“Today you are you, that is truer than true There is no one alive who is youer than you!” ~ Dr. Seuss
Actors wear costumes for the various roles they play. When you think about it, we all wear costumes to play the various roles in our lives because different situations call for different hats. However, when we become so invested in the costume and lose sight of the person wearing it, problems ensue.
I have tried on so many costumes I’ve lost count.
To an extent, this is a natural and inevitable rite of passage for teens and young adults. However, the continuation of an identity disturbance beyond those years warrants some serious introspection.
Society suggests we fit into specific molds and looking beyond those molds triggers confusion for many. There are some who reject these roles outright and embrace moving to the beat of their own drums. Some of us, however, spend years walking around feeling as though we are wearing ill-fitting costumes each and every day.
In my case, I drew conclusions based on interpretations of my environment to determine who I should be. With equal parts low self-esteem and a lack of confidence, the perfect storm of an identity disturbance ensued.
The hardest role I learned to play after many years of playing dress-up was my own one-of-a-kind self. I embarked on a journey of exploration that will last a lifetime, as it should, to find myself. I had to separate myself from all those “shoulds” I based my earlier conclusions on.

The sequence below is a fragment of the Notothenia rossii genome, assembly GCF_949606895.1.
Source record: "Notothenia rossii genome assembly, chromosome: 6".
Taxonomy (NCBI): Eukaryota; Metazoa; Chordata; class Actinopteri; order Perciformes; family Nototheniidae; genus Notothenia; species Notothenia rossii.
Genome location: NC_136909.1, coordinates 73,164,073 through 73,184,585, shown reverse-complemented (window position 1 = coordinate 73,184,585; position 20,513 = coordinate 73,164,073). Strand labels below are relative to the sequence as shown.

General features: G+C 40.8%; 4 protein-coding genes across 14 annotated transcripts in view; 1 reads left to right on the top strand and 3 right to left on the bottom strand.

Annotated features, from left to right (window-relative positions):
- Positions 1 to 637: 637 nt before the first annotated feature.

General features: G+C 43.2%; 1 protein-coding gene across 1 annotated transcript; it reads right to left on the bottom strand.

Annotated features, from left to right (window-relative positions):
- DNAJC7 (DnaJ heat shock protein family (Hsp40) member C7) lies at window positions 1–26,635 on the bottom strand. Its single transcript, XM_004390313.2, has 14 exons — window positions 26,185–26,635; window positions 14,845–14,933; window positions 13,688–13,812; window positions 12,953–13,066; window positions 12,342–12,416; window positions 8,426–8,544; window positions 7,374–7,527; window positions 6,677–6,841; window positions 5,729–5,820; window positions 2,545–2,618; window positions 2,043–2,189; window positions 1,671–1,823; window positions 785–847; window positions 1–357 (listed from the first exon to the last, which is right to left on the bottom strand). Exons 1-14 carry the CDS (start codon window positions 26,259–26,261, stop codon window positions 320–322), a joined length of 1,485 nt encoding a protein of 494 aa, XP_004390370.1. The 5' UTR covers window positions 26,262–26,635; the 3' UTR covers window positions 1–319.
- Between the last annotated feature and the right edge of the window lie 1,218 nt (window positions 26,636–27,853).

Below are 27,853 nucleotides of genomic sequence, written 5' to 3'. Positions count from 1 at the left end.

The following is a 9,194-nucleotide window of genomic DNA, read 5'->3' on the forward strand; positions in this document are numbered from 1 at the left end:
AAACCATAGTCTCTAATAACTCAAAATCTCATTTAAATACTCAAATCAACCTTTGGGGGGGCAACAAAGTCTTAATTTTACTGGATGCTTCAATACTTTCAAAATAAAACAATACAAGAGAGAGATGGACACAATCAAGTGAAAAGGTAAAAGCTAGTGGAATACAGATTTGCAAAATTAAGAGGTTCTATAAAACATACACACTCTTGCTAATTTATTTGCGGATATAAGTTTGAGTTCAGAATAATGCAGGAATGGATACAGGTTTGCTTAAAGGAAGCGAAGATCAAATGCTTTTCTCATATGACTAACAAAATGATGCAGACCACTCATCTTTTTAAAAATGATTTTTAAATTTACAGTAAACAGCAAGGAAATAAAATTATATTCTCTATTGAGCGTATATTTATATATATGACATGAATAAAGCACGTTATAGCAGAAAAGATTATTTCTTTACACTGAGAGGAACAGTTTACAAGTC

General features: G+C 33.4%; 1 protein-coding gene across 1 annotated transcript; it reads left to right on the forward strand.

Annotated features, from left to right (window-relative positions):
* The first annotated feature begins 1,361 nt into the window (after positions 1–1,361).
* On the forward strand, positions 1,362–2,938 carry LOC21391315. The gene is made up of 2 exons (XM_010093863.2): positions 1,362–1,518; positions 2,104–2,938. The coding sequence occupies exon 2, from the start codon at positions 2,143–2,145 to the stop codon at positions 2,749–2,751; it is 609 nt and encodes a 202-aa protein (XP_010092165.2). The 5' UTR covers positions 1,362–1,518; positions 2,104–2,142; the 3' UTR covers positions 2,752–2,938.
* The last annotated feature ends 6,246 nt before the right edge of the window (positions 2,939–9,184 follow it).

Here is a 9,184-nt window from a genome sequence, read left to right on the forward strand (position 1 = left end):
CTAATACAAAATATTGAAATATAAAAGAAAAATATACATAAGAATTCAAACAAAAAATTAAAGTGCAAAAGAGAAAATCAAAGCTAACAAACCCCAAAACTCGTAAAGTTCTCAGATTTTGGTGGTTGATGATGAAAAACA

What I’ve been learning as I progress is that I only need to be me.
By playing myself I am simply following my Dharma—the individual responsibility, personal law and duty I am meant to abide by. The discomfort inherent to costuming can be partially attributed to avoiding my Dharma. Accepting the personal responsibility of embracing my Dharma requires that I participate in the world around me.
For years I was not an active participant but eventually I realized the world was progressing despite my non-action. Even with inaction there is action; every beat of the heart, every inhale and exhale, action takes place. With participation, the Universe is a more supportive structure. To avoid participating is to avoid Dharma.
My own personal law and responsibility, my Dharma, provides the support I need for being me in this Universe. The journey I embarked on to get in touch with myself has been scary and exhilarating. I find comfort in knowing that it is an ongoing process.
I will always be an actor. Only now that has a different meaning: I am an actor doing actions, not an actor playing a part.
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Apprentice Editor: Jessica Sandhu/ Editor: Catherine Monkman